Durham Tees Valley probation staff 'must do more on welfare risks'

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image captionThe service must improve its assessment of the potential impact of reoffending, inspectors found

Probation staff in north-east England must do more to address the risks around domestic violence and child welfare when offenders are released from jail, a watchdog has warned.

Durham Tees Valley Community Rehabilitation Company only had plans for about half its cases, HM Inspectorate of Probation said.

Offending behaviour and risk factors "were not sufficiently analysed".

The organisation said staff were working "tirelessly".

The report concluded the service's case supervision work "requires improvement" having previously been rated "inadequate" in 2018.

In the cases looked at last November and December, "less than half" had appropriate planning in place to address domestic abuse issues while "just over half" had adequate measures around child safeguarding.

Risk management to deal with the potential dangers posed by people leaving prison "was not consistently in place," inspectors said, with a focus on current offences and a failure to address previous behaviours.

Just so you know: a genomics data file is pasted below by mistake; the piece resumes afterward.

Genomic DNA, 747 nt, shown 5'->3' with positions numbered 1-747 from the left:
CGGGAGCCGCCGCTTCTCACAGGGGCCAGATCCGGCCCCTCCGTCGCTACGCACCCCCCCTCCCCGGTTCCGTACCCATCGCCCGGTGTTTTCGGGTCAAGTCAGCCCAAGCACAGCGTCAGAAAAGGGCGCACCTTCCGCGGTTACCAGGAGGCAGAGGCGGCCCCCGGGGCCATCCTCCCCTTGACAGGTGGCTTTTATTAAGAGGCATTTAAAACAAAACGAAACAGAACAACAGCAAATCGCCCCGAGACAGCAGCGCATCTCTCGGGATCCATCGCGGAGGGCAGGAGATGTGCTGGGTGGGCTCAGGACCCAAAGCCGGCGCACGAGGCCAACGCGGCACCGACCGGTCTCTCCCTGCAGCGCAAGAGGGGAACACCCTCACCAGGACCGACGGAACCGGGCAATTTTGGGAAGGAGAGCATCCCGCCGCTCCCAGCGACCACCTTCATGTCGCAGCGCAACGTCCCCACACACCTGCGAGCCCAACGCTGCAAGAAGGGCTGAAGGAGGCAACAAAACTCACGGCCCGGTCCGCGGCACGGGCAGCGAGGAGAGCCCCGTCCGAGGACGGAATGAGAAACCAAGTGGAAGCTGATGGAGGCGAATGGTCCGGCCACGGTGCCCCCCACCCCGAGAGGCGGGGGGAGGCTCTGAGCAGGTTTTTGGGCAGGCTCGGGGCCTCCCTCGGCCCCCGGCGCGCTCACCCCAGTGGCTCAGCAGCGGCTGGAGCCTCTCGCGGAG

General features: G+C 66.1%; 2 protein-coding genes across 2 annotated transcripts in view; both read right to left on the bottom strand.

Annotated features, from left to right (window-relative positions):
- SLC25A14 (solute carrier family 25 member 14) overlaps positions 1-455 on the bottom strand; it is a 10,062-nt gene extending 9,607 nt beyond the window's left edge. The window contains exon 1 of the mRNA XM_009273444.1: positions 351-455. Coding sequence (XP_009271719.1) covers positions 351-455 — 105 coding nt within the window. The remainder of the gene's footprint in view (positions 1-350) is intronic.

"Appropriate actions, including routine contact with police domestic violence units and/or children's services, were not taking place in enough cases," the report found.

'Further work needed'

However, the Stockton-based company's overall performance was rated "good" - up from the previous classification of "requires improvement".

Three areas were rated "outstanding", including leadership and services for people being released from jail.

More than 90% of cases met standards for resettlement planning with specialist agencies enlisted to provide services such as mentoring and family support.

It was also praised for working with the Middlesbrough-based Heroin-Assisted Treatment programme, which sees drug users given daily doses of diamorphine under supervision.

Chief Inspector of Probation Justin Russell, said "probation staff have improved the way they identify and manage potential risks of harm".

"However, further work needs to be done to protect potential and actual victims in domestic abuse and child safeguarding cases," he added.

A not-for-profit consortium, the company supervises more than 3,600 low and medium-risk offenders.

In a statement, the CRC said it was pleased inspectors "recognise the huge amount of work that has gone into improving our service in the last year".

"Our staff have worked tirelessly to make our communities safer. We are confident a further inspection would highlight continued improvements in our casework."

It added it acknowledged the issues around domestic abuse and child safeguarding and said staff were undertaking "comprehensive training".

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